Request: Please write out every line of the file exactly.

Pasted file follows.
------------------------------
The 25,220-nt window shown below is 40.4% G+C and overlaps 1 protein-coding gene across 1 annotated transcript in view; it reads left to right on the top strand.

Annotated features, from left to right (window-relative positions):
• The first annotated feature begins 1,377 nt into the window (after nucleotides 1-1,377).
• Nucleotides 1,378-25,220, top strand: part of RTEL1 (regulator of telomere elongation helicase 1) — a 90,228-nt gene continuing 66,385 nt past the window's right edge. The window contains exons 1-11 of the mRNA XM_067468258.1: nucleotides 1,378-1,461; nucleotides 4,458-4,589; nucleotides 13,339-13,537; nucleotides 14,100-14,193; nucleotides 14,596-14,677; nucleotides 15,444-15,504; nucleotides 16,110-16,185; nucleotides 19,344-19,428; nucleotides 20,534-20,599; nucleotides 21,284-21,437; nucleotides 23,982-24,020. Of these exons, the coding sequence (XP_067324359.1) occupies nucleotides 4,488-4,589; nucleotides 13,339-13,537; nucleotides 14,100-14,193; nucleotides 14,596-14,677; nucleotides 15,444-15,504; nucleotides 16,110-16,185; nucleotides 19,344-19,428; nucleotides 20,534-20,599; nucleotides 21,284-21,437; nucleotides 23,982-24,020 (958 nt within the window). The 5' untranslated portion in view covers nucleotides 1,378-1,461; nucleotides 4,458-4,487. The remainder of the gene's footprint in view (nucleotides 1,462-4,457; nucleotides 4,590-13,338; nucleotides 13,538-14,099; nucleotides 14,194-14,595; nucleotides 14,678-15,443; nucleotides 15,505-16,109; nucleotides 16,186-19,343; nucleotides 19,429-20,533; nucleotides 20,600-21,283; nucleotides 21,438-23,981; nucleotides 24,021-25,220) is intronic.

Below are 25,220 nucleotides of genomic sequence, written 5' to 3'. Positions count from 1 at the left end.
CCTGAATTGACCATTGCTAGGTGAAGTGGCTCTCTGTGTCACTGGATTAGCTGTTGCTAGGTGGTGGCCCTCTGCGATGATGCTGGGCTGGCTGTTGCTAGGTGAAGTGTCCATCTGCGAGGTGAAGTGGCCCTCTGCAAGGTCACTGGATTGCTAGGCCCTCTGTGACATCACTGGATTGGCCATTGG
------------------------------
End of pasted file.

The 25,220-nt window shown below is 40.4% G+C and overlaps 1 protein-coding gene across 1 annotated transcript in view; it reads left to right on the top strand.

Annotated features, from left to right (window-relative positions):
• The first annotated feature begins 1,377 nt into the window (after nucleotides 1-1,377).
• Nucleotides 1,378-25,220, top strand: part of RTEL1 (regulator of telomere elongation helicase 1) — a 90,228-nt gene continuing 66,385 nt past the window's right edge. The window contains exons 1-11 of the mRNA XM_067468258.1: nucleotides 1,378-1,461; nucleotides 4,458-4,589; nucleotides 13,339-13,537; nucleotides 14,100-14,193; nucleotides 14,596-14,677; nucleotides 15,444-15,504; nucleotides 16,110-16,185; nucleotides 19,344-19,428; nucleotides 20,534-20,599; nucleotides 21,284-21,437; nucleotides 23,982-24,020. Of these exons, the coding sequence (XP_067324359.1) occupies nucleotides 4,488-4,589; nucleotides 13,339-13,537; nucleotides 14,100-14,193; nucleotides 14,596-14,677; nucleotides 15,444-15,504; nucleotides 16,110-16,185; nucleotides 19,344-19,428; nucleotides 20,534-20,599; nucleotides 21,284-21,437; nucleotides 23,982-24,020 (958 nt within the window). The 5' untranslated portion in view covers nucleotides 1,378-1,461; nucleotides 4,458-4,487. The remainder of the gene's footprint in view (nucleotides 1,462-4,457; nucleotides 4,590-13,338; nucleotides 13,538-14,099; nucleotides 14,194-14,595; nucleotides 14,678-15,443; nucleotides 15,505-16,109; nucleotides 16,186-19,343; nucleotides 19,429-20,533; nucleotides 20,600-21,283; nucleotides 21,438-23,981; nucleotides 24,021-25,220) is intronic.

Below are 25,220 nucleotides of genomic sequence, written 5' to 3'. Positions count from 1 at the left end.
CCTGAATTGACCATTGCTAGGTGAAGTGGCTCTCTGTGTCACTGGATTAGCTGTTGCTAGGTGGTGGCCCTCTGCGATGATGCTGGGCTGGCTGTTGCTAGGTGAAGTGTCCATCTGCGAGGTGAAGTGGCCCTCTGCAAGGTCACTGGATTGCTAGGCCCTCTGTGACATCACTGGATTGGCCATTGG